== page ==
Voters in Minnesota’s largest city have rejected what would have been an unprecedented move to dismantle the police department at the ballot box Tuesday following calls for reform following the death of George Floyd.
The measure asked voters if they favored amending the city’s charter to replace the Minneapolis Police Department with a Department of Public Safety. The initiative would have removed language from the charter related to the agency, including minimum funding requirements, and would have divided control of public safety between the mayor and City Council.
The question failed 57% to 44%, according to the results released by the Minnesota Secretary of State’s office with 133 of 136 precincts reporting. It needed 51% of voter approval to pass.
It would have essentially removed power from the mayor and police chief in an effort to re-imagine policing. Tuesday’s vote comes as Minneapolis is experiencing an uptick in violent crime similar to other cities.
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According to the ballot language, the public safety department would have employed a “comprehensive public health approach” to policing, putting a greater emphasis on public health, specifically mental health.
The measure was spearheaded by Yes 4 Minneapolis, a coalition of businesses and other groups, which gathered 22,000 signatures to put it on the ballot, which was a battle in itself after it became the subject of legal challenges. The Minnesota Supreme Court ruled in September that voters could decide on the matter.
The goal, the group said, was to have options other than officers for responses to non-police-related calls. Fox News has reached out to the organization and the Police Officers Federation of Minneapolis.
Advocates insisted the measure was not meant to defund the police. As of Oct. 9, the police department had 591 sworn officers, down from 853 in 2018, a police spokesperson told Fox News.
“I am disappointed that people appear to be coming from a place of fear,” Erica Mauter, a Minneapolis resident who supported the measure, told Fox News Tuesday night. “When we’re uncertain about the future or when change feels tenuous, we want to go back to what made us feel comfortable and to what we already know. We have to challenge ourselves to have some imagination about different paths to a safer Minneapolis.”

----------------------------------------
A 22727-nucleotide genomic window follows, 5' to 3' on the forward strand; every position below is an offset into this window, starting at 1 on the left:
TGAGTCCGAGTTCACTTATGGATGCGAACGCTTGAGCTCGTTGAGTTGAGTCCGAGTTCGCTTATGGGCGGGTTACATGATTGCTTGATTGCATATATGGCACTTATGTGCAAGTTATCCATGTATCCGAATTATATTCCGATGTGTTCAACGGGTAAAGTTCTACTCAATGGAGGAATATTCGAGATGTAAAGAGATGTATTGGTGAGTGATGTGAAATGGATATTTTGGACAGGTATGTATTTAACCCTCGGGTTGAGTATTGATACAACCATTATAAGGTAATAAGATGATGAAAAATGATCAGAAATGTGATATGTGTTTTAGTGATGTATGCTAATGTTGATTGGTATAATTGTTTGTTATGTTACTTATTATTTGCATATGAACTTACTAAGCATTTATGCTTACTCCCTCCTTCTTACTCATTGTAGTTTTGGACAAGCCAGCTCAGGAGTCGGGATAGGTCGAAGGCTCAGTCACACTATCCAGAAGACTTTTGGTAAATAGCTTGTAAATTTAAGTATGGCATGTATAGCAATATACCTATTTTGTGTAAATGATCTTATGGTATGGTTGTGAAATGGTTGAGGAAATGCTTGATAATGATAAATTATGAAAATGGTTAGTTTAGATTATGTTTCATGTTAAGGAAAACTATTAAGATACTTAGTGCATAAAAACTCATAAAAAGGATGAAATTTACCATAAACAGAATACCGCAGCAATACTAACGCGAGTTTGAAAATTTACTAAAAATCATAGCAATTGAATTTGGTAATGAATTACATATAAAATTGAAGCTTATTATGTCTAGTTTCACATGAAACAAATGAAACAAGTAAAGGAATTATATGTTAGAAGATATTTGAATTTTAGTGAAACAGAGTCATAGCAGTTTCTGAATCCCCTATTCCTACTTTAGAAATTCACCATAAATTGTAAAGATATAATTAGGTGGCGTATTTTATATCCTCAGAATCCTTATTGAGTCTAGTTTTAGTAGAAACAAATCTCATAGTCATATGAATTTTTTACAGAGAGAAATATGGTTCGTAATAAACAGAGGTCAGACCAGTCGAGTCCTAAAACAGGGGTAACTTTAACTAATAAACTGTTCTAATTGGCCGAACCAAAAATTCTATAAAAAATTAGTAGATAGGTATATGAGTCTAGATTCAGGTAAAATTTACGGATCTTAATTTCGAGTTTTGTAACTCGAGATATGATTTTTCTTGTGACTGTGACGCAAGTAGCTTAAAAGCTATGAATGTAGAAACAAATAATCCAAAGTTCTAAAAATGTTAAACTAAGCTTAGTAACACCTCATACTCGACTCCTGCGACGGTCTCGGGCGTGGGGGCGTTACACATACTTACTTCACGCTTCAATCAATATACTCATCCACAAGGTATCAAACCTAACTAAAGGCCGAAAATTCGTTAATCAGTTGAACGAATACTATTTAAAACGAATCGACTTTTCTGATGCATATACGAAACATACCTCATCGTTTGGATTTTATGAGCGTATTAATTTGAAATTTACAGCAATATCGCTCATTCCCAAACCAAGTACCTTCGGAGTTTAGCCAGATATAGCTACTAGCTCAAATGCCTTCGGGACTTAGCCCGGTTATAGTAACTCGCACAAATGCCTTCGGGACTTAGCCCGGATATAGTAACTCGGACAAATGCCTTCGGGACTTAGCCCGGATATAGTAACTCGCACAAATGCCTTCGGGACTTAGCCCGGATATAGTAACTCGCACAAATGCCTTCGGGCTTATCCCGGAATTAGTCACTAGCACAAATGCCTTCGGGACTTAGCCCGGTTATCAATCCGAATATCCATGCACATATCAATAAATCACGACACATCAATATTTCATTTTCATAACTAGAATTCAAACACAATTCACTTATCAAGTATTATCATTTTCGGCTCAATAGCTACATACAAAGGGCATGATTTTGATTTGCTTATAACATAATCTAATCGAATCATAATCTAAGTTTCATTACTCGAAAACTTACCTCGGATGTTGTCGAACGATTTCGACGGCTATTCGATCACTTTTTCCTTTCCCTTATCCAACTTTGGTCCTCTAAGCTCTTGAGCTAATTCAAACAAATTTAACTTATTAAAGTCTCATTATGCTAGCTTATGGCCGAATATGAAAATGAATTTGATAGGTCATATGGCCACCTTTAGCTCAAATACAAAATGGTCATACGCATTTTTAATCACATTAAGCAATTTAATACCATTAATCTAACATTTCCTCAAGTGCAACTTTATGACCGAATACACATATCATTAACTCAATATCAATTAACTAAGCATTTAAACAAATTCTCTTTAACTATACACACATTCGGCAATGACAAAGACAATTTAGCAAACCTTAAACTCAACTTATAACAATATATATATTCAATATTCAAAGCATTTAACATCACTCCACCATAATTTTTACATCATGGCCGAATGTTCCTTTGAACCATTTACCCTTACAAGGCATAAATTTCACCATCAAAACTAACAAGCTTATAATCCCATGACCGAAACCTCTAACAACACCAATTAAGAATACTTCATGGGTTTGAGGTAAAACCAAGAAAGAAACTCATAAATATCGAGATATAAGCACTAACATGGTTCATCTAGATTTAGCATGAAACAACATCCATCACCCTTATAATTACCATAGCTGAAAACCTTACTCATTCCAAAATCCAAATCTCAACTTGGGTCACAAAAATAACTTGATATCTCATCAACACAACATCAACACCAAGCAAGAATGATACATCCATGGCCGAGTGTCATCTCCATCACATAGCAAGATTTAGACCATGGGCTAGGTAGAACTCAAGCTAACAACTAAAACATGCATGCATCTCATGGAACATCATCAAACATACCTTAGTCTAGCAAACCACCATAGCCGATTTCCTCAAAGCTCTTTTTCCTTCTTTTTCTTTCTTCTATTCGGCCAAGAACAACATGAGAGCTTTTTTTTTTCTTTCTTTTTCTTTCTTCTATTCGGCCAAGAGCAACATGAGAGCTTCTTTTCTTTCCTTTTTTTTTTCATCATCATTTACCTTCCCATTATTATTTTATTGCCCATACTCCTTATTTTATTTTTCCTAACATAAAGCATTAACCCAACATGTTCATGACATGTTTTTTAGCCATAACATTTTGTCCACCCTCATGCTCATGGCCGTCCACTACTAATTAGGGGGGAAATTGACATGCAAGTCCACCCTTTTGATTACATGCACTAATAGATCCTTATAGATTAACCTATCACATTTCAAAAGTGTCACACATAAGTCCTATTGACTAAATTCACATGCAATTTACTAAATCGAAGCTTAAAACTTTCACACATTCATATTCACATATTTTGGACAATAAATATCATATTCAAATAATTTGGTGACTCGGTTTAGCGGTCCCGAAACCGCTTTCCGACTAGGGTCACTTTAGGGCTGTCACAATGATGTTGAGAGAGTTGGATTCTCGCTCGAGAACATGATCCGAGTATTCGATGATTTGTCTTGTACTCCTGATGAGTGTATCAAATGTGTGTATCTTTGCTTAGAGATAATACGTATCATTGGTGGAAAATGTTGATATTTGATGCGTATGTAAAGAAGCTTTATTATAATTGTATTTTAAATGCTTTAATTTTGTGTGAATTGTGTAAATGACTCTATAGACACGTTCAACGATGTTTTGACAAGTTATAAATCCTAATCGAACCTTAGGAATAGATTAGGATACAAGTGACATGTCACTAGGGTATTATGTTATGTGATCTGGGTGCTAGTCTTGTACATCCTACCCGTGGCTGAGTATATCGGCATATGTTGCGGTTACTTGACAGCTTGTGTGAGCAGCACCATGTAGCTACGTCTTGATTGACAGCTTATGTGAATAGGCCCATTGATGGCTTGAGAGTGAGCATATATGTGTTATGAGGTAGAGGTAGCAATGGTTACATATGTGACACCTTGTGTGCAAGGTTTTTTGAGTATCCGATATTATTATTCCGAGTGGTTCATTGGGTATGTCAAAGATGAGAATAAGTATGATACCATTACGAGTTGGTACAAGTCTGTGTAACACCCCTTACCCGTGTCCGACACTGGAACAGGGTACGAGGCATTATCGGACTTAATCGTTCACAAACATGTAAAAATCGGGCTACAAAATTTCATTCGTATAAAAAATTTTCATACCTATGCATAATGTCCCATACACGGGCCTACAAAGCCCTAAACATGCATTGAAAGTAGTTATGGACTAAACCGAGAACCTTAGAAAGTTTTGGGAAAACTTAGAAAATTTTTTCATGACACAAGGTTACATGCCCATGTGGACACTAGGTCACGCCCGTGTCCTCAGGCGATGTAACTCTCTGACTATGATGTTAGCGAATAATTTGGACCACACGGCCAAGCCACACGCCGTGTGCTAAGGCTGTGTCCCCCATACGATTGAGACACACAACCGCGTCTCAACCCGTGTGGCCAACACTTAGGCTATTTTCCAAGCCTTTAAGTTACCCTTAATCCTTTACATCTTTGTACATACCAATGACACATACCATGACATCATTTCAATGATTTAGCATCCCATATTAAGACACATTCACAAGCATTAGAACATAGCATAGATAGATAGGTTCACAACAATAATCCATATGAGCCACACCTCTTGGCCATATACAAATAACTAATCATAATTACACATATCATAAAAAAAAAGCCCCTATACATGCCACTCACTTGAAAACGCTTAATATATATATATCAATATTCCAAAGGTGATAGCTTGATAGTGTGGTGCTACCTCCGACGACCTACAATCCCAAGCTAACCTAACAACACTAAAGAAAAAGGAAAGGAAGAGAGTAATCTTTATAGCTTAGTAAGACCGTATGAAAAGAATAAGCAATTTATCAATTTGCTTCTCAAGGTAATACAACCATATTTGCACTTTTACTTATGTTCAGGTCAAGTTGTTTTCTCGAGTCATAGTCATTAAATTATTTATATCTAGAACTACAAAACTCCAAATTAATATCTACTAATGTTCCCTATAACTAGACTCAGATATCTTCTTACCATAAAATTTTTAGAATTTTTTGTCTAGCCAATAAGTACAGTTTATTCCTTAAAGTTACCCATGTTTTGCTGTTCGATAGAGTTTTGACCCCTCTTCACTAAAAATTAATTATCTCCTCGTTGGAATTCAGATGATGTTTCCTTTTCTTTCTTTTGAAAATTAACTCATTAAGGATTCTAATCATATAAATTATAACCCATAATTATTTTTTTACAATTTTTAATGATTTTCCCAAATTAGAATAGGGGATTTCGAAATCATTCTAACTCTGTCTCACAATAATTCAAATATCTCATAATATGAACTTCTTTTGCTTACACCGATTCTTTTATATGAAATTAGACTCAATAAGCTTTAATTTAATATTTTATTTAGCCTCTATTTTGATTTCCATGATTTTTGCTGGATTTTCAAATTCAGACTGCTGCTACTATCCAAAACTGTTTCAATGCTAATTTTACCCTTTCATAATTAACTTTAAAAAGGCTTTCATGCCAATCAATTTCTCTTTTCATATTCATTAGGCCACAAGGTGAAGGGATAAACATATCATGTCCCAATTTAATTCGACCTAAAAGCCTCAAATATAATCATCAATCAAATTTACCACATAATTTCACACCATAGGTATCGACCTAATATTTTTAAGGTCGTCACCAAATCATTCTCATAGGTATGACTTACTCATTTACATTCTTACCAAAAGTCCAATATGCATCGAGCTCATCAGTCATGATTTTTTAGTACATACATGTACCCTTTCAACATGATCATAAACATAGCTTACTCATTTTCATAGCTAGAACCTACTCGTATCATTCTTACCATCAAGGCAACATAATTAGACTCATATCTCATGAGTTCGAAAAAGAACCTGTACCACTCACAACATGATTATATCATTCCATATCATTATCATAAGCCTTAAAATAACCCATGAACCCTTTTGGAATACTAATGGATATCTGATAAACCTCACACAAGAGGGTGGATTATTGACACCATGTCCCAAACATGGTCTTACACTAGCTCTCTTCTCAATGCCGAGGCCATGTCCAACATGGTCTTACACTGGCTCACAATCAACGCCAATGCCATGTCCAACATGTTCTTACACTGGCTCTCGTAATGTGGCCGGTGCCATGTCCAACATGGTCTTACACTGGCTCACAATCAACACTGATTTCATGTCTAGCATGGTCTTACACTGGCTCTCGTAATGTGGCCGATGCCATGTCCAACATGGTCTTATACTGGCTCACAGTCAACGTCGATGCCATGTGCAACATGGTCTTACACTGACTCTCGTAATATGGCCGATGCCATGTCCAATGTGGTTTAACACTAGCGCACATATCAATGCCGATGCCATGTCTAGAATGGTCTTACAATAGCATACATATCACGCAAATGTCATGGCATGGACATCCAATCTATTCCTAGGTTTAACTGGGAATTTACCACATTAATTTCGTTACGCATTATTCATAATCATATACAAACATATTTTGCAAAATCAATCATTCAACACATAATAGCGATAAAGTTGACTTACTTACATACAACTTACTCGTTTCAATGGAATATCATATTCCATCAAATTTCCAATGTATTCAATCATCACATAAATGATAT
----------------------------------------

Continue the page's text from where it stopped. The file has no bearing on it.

Even in defeat, Mauter, 43, said she is hopeful incremental steps can be taken.
Opponents raised concerns over the measure’s vague language and a perceived lack of a transitional implementation plan if it were to pass.
Another question on the same ballot also asked voters if they favored consolidating the rest of the city’s municipal departments under the mayor, similar to how the police department is currently organized.
Tuesday gave Minneapolis voters their first chance to give their input on police reform since the May 2020 death of George Floyd by former White Minneapolis police officer Derek Chauvin and the subsequent nationwide protests, riots, court battles and promises by elected officials to overhaul how communities, particularly ones of color, are policed.
The ballot question split Democrats with some like Minneapolis Mayor Jacob Frey, who is running for a second term, and Minnesota Gov. Tim Walz opposed. Others like State Attorney General Keith Ellison and U.S. Rep. Ilhan Omar supported the measure.